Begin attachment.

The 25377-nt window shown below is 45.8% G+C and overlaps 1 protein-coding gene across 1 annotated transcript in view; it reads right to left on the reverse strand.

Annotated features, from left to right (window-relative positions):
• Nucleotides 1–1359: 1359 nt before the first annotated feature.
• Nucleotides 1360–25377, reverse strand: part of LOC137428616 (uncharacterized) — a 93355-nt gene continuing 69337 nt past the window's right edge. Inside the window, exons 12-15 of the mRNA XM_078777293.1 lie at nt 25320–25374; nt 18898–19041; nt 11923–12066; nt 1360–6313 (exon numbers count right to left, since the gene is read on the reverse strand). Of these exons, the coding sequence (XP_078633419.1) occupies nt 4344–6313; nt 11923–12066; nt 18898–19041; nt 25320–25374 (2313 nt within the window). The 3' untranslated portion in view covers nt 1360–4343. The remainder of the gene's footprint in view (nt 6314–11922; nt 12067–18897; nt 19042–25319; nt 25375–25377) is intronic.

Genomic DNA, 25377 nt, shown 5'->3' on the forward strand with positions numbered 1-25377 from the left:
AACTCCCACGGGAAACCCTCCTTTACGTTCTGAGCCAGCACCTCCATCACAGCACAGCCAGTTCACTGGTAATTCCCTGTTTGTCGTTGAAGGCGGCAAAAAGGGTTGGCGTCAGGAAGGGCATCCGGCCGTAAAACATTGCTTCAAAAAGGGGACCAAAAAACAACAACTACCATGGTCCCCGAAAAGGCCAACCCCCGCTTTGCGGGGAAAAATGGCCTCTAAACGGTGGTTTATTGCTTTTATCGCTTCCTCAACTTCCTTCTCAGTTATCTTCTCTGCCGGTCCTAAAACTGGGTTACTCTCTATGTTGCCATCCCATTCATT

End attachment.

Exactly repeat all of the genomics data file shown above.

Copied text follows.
The 25377-nt window shown below is 45.8% G+C and overlaps 1 protein-coding gene across 1 annotated transcript in view; it reads right to left on the reverse strand.

Annotated features, from left to right (window-relative positions):
• Nucleotides 1–1359: 1359 nt before the first annotated feature.
• Nucleotides 1360–25377, reverse strand: part of LOC137428616 (uncharacterized) — a 93355-nt gene continuing 69337 nt past the window's right edge. Inside the window, exons 12-15 of the mRNA XM_078777293.1 lie at nt 25320–25374; nt 18898–19041; nt 11923–12066; nt 1360–6313 (exon numbers count right to left, since the gene is read on the reverse strand). Of these exons, the coding sequence (XP_078633419.1) occupies nt 4344–6313; nt 11923–12066; nt 18898–19041; nt 25320–25374 (2313 nt within the window). The 3' untranslated portion in view covers nt 1360–4343. The remainder of the gene's footprint in view (nt 6314–11922; nt 12067–18897; nt 19042–25319; nt 25375–25377) is intronic.

Genomic DNA, 25377 nt, shown 5'->3' on the forward strand with positions numbered 1-25377 from the left:
AACTCCCACGGGAAACCCTCCTTTACGTTCTGAGCCAGCACCTCCATCACAGCACAGCCAGTTCACTGGTAATTCCCTGTTTGTCGTTGAAGGCGGCAAAAAGGGTTGGCGTCAGGAAGGGCATCCGGCCGTAAAACATTGCTTCAAAAAGGGGACCAAAAAACAACAACTACCATGGTCCCCGAAAAGGCCAACCCCCGCTTTGCGGGGAAAAATGGCCTCTAAACGGTGGTTTATTGCTTTTATCGCTTCCTCAACTTCCTTCTCAGTTATCTTCTCTGCCGGTCCTAAAACTGGGTTACTCTCTATGTTGCCATCCCATTCATT